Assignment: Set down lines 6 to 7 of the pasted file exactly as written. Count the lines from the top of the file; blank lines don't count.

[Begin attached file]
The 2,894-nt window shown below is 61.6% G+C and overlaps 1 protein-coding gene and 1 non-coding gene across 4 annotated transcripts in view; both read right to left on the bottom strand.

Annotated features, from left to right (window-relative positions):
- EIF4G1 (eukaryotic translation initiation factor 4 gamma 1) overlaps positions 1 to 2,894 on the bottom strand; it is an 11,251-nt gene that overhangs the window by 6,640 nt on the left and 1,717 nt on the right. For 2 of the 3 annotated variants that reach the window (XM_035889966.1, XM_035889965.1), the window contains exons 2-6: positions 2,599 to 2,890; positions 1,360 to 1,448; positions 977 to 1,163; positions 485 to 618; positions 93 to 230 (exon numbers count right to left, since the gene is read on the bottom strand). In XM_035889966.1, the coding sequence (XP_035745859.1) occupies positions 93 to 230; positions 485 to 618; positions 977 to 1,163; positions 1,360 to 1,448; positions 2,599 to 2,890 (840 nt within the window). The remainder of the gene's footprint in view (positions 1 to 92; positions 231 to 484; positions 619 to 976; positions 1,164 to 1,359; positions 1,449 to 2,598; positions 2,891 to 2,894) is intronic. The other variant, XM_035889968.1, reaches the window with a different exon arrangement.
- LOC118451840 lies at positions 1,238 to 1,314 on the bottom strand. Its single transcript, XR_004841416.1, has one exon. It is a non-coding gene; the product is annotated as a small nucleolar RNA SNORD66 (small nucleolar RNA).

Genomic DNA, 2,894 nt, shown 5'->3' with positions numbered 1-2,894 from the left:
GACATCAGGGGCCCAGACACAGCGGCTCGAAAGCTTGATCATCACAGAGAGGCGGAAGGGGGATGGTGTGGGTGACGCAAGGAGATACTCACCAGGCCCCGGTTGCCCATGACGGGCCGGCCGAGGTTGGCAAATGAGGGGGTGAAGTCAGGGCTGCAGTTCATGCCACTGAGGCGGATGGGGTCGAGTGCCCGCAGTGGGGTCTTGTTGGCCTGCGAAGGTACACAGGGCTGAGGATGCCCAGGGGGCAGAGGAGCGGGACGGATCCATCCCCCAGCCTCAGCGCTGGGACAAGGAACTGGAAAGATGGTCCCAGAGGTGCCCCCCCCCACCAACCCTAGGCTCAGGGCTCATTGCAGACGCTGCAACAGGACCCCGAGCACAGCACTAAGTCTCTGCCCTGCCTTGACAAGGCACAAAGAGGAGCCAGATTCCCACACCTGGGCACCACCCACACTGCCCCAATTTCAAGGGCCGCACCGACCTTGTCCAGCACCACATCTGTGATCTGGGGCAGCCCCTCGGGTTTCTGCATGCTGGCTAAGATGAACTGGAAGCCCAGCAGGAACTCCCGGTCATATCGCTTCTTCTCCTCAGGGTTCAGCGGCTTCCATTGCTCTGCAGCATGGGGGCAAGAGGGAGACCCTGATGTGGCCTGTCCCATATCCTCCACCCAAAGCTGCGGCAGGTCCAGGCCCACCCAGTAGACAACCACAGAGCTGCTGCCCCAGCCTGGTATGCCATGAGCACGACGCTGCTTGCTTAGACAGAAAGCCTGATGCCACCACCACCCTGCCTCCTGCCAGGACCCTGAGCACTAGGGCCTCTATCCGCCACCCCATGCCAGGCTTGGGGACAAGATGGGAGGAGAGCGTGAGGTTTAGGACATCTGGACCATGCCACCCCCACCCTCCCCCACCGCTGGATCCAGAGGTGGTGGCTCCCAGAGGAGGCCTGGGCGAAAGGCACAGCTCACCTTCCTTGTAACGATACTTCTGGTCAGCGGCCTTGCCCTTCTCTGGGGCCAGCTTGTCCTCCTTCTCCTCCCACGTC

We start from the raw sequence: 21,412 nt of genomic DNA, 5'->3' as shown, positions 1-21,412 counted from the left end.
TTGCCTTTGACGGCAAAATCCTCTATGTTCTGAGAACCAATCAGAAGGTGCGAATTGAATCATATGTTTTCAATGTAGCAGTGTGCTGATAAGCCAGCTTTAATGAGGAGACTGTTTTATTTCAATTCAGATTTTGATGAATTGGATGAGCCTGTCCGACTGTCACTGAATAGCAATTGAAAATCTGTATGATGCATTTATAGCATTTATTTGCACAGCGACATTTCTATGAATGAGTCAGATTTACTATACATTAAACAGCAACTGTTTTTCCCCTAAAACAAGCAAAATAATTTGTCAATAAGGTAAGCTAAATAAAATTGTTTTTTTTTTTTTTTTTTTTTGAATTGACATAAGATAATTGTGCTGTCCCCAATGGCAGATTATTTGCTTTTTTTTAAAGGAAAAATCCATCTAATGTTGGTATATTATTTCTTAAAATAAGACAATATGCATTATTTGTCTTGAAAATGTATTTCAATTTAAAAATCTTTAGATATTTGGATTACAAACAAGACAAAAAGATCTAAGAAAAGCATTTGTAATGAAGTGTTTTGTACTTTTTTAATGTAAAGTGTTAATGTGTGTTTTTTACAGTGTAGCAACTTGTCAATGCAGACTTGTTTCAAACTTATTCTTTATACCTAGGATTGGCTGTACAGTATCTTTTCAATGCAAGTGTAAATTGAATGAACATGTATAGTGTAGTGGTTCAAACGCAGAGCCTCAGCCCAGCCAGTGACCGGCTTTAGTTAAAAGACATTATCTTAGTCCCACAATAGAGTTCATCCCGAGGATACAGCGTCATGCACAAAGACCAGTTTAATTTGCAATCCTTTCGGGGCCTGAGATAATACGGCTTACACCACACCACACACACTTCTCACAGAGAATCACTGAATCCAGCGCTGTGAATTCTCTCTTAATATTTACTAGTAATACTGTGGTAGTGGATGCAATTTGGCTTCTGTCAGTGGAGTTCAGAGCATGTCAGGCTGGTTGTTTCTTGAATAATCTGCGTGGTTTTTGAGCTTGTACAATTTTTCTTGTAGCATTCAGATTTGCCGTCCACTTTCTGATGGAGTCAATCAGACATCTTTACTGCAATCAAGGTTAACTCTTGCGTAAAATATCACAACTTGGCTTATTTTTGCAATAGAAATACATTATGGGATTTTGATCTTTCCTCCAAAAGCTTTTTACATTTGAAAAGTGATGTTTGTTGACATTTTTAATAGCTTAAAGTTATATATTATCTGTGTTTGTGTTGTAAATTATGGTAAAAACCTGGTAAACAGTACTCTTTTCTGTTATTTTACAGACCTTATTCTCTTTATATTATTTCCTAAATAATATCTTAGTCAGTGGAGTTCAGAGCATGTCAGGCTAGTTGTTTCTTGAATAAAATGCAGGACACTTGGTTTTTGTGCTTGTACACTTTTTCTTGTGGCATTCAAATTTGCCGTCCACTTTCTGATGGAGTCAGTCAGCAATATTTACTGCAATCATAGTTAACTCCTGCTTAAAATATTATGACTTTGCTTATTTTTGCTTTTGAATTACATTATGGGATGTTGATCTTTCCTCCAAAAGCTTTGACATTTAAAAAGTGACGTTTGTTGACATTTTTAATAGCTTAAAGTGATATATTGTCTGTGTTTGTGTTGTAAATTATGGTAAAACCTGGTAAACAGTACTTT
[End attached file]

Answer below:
GACATCAGGGGCCCAGACACAGCGGCTCGAAAGCTTGATCATCACAGAGAGGCGGAAGGGGGATGGTGTGGGTGACGCAAGGAGATACTCACCAGGCCCCGGTTGCCCATGACGGGCCGGCCGAGGTTGGCAAATGAGGGGGTGAAGTCAGGGCTGCAGTTCATGCCACTGAGGCGGATGGGGTCGAGTGCCCGCAGTGGGGTCTTGTTGGCCTGCGAAGGTACACAGGGCTGAGGATGCCCAGGGGGCAGAGGAGCGGGACGGATCCATCCCCCAGCCTCAGCGCTGGGACAAGGAACTGGAAAGATGGTCCCAGAGGTGCCCCCCCCCACCAACCCTAGGCTCAGGGCTCATTGCAGACGCTGCAACAGGACCCCGAGCACAGCACTAAGTCTCTGCCCTGCCTTGACAAGGCACAAAGAGGAGCCAGATTCCCACACCTGGGCACCACCCACACTGCCCCAATTTCAAGGGCCGCACCGACCTTGTCCAGCACCACATCTGTGATCTGGGGCAGCCCCTCGGGTTTCTGCATGCTGGCTAAGATGAACTGGAAGCCCAGCAGGAACTCCCGGTCATATCGCTTCTTCTCCTCAGGGTTCAGCGGCTTCCATTGCTCTGCAGCATGGGGGCAAGAGGGAGACCCTGATGTGGCCTGTCCCATATCCTCCACCCAAAGCTGCGGCAGGTCCAGGCCCACCCAGTAGACAACCACAGAGCTGCTGCCCCAGCCTGGTATGCCATGAGCACGACGCTGCTTGCTTAGACAGAAAGCCTGATGCCACCACCACCCTGCCTCCTGCCAGGACCCTGAGCACTAGGGCCTCTATCCGCCACCCCATGCCAGGCTTGGGGACAAGATGGGAGGAGAGCGTGAGGTTTAGGACATCTGGACCATGCCACCCCCACCCTCCCCCACCGCTGGATCCAGAGGTGGTGGCTCCCAGAGGAGGCCTGGGCGAAAGGCACAGCTCACCTTCCTTGTAACGATACTTCTGGTCAGCGGCCTTGCCCTTCTCTGGGGCCAGCTTGTCCTCCTTCTCCTCCCACGTC

We start from the raw sequence: 21,412 nt of genomic DNA, 5'->3' as shown, positions 1-21,412 counted from the left end.